g) Importance of organized sports in 20th & 21st
centuries
c. Feelings of powerlessness
1) Causes
a) Overcrowded institutions
Examples: “Assembly line” criminal courts,
overcrowded schools
b) Unresponsive, impersonal government &
private agencies, institutions and large
corporations
c) Loss of trust in government and religion
d. Need to end and heal ethnic/religious conflicts, civil
wars, conflict between nations
1) Restorative practices are being developed as
ways to resolve conflicts and heal wounds of past
conflicts
a) Peacemaking through Restorative Justice in
currently war torn areas:
i. Middle East
2) Rebuilding the capacity of the justice system in
areas of past conflict:
i. Africa
ii. Northern Ireland

4. Borrowing from indigenous, aboriginal or customary cultures.
a. New Zealand
b. Australia
c. Canada
d. More….
5. Pioneers of modern Restorative Justice:
a. New Zealand
b. Australia
c. Canada-Ontario 1974
d. More …
6. Equity in traditional English & American civil jurisprudence
— RJ is reviving the idea that courts can fashion individualized
restorative remedies beyond the letter of the law
7. Growing use of mediation in civil disputes

B. Results of restorative justice
1. Reduced Recidivism
2. Victim healing
3. Building offender competency
5. Restoring the community
a. Empowerment of community through
knowledge & participation (authority comes
from community instead of imposed from
outside/above)
b. Enhances ability of community to resolve
conflicts
c. Healing/repair of harm to community
d. Strengthens problem solving ability of
community
e. Strengthen social cohesion of community

XI. OBSERVE TEEN COURT
(7:00 – 9:00 pm at Juvenile Court)

Prepare a report re: your impressions of Teen Court. Does
it fit the principles of Restorative Justice? If so, how? If not,
why not? What do you believe is most effective about Teen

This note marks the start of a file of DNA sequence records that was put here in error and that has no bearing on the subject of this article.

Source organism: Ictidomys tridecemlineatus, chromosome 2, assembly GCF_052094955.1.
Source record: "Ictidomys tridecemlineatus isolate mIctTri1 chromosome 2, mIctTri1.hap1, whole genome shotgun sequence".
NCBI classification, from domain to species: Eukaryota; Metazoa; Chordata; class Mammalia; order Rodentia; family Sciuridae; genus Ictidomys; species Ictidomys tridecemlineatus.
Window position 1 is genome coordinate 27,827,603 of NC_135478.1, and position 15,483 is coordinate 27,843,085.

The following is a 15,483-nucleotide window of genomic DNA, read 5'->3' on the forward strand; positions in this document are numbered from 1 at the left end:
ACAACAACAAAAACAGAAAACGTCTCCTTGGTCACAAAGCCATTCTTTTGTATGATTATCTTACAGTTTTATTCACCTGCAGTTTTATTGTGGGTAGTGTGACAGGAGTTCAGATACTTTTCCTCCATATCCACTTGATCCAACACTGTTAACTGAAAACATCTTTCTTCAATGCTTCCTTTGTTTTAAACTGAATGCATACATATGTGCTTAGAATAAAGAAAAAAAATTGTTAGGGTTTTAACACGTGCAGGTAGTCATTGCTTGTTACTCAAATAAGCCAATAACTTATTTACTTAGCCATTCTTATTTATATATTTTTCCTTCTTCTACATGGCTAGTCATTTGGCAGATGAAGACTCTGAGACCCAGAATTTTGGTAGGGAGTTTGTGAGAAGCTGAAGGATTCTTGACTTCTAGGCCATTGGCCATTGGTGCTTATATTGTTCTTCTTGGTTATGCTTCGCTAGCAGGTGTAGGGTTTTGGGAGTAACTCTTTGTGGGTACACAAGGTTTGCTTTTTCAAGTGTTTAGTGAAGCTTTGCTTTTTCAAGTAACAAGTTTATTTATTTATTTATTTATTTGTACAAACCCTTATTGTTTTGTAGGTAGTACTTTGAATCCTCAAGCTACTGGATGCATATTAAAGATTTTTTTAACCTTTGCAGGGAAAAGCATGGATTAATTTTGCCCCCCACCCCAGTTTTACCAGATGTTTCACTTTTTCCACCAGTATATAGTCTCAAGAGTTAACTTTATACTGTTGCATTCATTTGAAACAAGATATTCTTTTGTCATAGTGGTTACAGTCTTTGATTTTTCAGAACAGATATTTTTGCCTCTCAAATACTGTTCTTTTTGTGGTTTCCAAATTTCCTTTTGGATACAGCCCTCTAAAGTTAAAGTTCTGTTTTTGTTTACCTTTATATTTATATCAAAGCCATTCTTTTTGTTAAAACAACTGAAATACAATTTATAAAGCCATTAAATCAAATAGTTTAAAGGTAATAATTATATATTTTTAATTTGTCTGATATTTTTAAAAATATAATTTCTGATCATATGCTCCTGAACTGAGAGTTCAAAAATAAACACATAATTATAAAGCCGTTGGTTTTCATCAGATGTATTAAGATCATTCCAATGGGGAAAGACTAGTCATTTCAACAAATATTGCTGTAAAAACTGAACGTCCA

Court? Least effective? Is there anything that can
be improved? If so, how can this be accomplished with little
or no added expense? Any other comments you may have
regarding Teen Court.

XII. RESTORATIVE PRACTICES APPLIED OUTSIDE OF THE JUSTICE
SYSTEM

A. Schools
1. Peer Mediation
2. Conflict Resolution Circles

B. Parenting

C. Substance abuse treatment

D. Workplace

E. Neighborhood Mediation Centers

F. Family Group Conferencing/Decision making (Child Protective
Services type agencies)

G. Homeless Shelters

H. Police decision making which incorporates restorative
Principles

I. Mediation of cases in which prosecution was declined

XIII. RESTORATIVE JUSTICE WORLDWIDE

(The following list is not all inclusive but rather for example purposes only)

1. United Nations:
a. United Nations Office on Drugs and Crime (UNODC)
b. Vienna Declaration on Crime & Justice: Meeting the
Challenges of the Twenty-First Century (2000)
c. August 2002 Resolution of United Nations Economic and
Social Council
d. 2005 Declaration of the Eleventh United Nations Congress on the Prevention of Crime and the Treatment of Offenders
2. New Zealand:
Guest Speaker: Leslynne Jackson
3. Australia
4. Europe
Austria
Belgium
Czech Republic
Denmark
Finland
France
Germany
Great Britain
Hungary
The Netherlands
Northern Ireland
Portugal
Russian Federation
Slovenia
5. Middle East
Palestinian Muslims
6. Africa:
Ghana
Lesotho
Somalia
South Africa
7. Canada:
British Columbia
Manitoba
Ontario
8. United States
Mennonites
Arizona (Pima County, Yuma County)
CA (Orange County, San Francisco Sheriff’s Dept,
Fresno State University)
Colorado
Florida
Iowa
Minnesota
Massachusetts
Montana
North Carolina
North Dakota
Oregon
Pennsylvania
Utah
Virginia
Wisconsin
9. Jamaica
10. South America
Argentina
Brazil
Chile
Colombia
11. Central America:
Guatemala
12. Asia:
Pakistan
Thailand

XIV. STUDENT PRESENTATIONS

Students’ oral presentations

XV. REVIEW FOR EXAM

Restorative Activity: Closing Circle

XVI. FINAL EXAM